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The Tragedy of Pigeon Goldie

by Jessica London 12 months ago in investigation
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The 65-year-old was raped and murdered in the infamous Cecil Hotel, LA.

Graphic created by author and newspaper sources linked within the article.

The Cecil Hotel is now globally renowned, and for all of the wrong reasons.

The latest Netflix docu-series, Crime Scene: The Vanishing at the Cecil Hotel, highlights the hotel’s disturbing past and present, through an exploration of the sad case of Elisa Lam.

Residents from across the decades have suffered enormously within the walls of the hotel. Some guests have terrorized the USA whilst enjoying the hospitality and relative anonymity offered by the establishment.

With serial killer ‘tenants’ such as ‘The Night-Stalker’ Richard Ramirez, and Jack Unterweger, notable (if tenusous) associations such as The Black Dahlia and high profile deaths like Elisa Lam, The Cecil Hotel isn’t short of A-list criminals and victims. Films, documentaries, and books about all of these are readily available and regularly rehashed.

For tourists who happen to be visiting Los Angeles, you can take a dedicated tour around the outside of the building, and cruise the adjacent Skid Row streets as you listen to the stories of the killers and killed from an enthusiastic guide.

When The Cecil Hotel reopens, you can even enjoy the thrill of a night or two there, knowing that your room was almost certainly a death scene at some point.

But as with so many well-known stories, from Oliver Twist to Star Wars, it’s often the case that the lesser-known, peripheral characters and sub-plots are just as intriguing as the leading-diegesis.

The story of The Cecil Hotel is no different.

One of the hotel’s victims who is regularly glossed over or forgotten entirely was a wonderful, 65-year-old* lady who lost her life within the walls of the Cecil.

Her murder was horrific and truly disturbing, and unlike Netflix Number 1 Show — the Elisa Lam case, this cold-case will likely remain forever unsolved.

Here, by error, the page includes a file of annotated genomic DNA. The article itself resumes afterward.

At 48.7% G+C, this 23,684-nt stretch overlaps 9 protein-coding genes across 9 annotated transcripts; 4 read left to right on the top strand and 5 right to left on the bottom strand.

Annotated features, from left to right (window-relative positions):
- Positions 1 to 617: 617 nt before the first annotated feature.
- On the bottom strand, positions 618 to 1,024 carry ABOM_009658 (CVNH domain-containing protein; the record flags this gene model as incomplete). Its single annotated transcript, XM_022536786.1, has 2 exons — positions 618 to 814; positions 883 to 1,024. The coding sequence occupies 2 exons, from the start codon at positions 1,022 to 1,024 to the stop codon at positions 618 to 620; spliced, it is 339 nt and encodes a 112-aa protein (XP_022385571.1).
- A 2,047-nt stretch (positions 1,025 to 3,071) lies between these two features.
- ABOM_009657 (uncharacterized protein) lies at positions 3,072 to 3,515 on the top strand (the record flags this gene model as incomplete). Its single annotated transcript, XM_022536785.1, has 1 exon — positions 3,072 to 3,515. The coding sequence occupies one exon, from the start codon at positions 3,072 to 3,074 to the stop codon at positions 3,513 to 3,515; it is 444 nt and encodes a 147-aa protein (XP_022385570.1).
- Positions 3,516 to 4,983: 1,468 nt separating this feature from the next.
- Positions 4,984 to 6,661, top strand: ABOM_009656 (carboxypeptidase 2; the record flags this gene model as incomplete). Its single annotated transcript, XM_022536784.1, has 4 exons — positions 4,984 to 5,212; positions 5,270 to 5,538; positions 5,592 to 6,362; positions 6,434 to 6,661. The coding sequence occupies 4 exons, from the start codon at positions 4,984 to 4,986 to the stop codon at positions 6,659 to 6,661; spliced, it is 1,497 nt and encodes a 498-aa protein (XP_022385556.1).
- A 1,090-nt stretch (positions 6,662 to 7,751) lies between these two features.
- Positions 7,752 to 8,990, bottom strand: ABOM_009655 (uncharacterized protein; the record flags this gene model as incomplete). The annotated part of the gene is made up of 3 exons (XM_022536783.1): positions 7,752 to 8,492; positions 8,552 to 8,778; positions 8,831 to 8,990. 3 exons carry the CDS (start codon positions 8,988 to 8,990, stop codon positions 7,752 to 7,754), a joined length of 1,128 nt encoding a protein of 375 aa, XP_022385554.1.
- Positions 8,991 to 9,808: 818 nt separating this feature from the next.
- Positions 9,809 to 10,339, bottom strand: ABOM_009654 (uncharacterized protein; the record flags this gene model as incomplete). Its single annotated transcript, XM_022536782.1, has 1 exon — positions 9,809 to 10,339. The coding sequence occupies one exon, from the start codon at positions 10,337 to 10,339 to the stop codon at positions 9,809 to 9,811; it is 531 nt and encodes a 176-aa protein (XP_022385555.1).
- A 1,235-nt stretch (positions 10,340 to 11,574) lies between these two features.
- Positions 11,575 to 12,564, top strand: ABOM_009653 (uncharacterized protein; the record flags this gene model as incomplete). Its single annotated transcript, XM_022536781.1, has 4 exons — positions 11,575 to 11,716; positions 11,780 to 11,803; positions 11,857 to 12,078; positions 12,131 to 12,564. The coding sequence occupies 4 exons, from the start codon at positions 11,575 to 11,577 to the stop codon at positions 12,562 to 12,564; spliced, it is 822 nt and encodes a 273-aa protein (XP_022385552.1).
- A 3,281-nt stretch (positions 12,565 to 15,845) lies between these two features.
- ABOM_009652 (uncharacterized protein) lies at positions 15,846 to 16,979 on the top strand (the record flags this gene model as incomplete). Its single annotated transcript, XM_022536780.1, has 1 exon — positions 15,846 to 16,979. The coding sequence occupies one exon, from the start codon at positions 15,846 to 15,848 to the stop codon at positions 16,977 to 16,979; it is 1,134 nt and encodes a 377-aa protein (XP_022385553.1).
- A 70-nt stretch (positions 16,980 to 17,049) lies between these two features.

This is the tragic tale of Pigeon Goldie.

Who was Pigeon Goldie?

As with most ordinary citizens who grew up in a time without the internet, little information exists about Goldie Osgood before her death.

Goldie was a Telephone Operator — a job held by many women in early 1900s America. Goldie’s day-to-day involved managing a switchboard and manually connecting telephone callers by plugging the ringing cable into the destination jack.

It’s not known whether or not Goldie was married or had children. Most women in the early 1900s were married, but following the Great Depression in the 1930s, women could live independently of men for the first time.

Regardless of Goldie’s family situation, when she arrived that The Cecil Hotel in 1958 (aged 59-years-old), she was alone in the world.

Exactly why Goldie moved into the hotel in her later years is unknown, but it wasn’t uncommon for the elderly to be in such a position. Pensions were small, saving money at the time was difficult and Goldie’s earnings would probably never have been sufficient to buy a home. Without a husband and family, Goldie would have struggled to support herself into her old age and the hotel offered the opportunity for guests to stay long-term and cheaply. Many other guests of the Cecil Hotel, became ‘tenants’ and lived there for years.

While Goldie was alone, that doesn’t mean that she was lonely.

Quite the contrary. Goldie Osgood was popular, sociable, and well-liked. Within the community of the hotel and the neighborhood, Pigeon Goldie was a familiar face.

Each day, Goldie would walk to the nearby Pershing Square. Wearing her LA Dodgers baseball cap, a bag of birdseed at her feet, Goldie would stand for hours feeding the pigeons. Often, she’d chase away larger birds, ensuring that small, weak, or sickly animals got a meal. This simple act of kindness earned her the nickname, Pigeon Goldie.

A lot of locals knew her, chatted with her each day, and were proud to call her their friend.

After a day in the square, Goldie would return to the hotel and chat to fellow tenants before turning in for the evening…

The murder of Pigeon Goldie — The Cecil Hotel, 4th June 1964.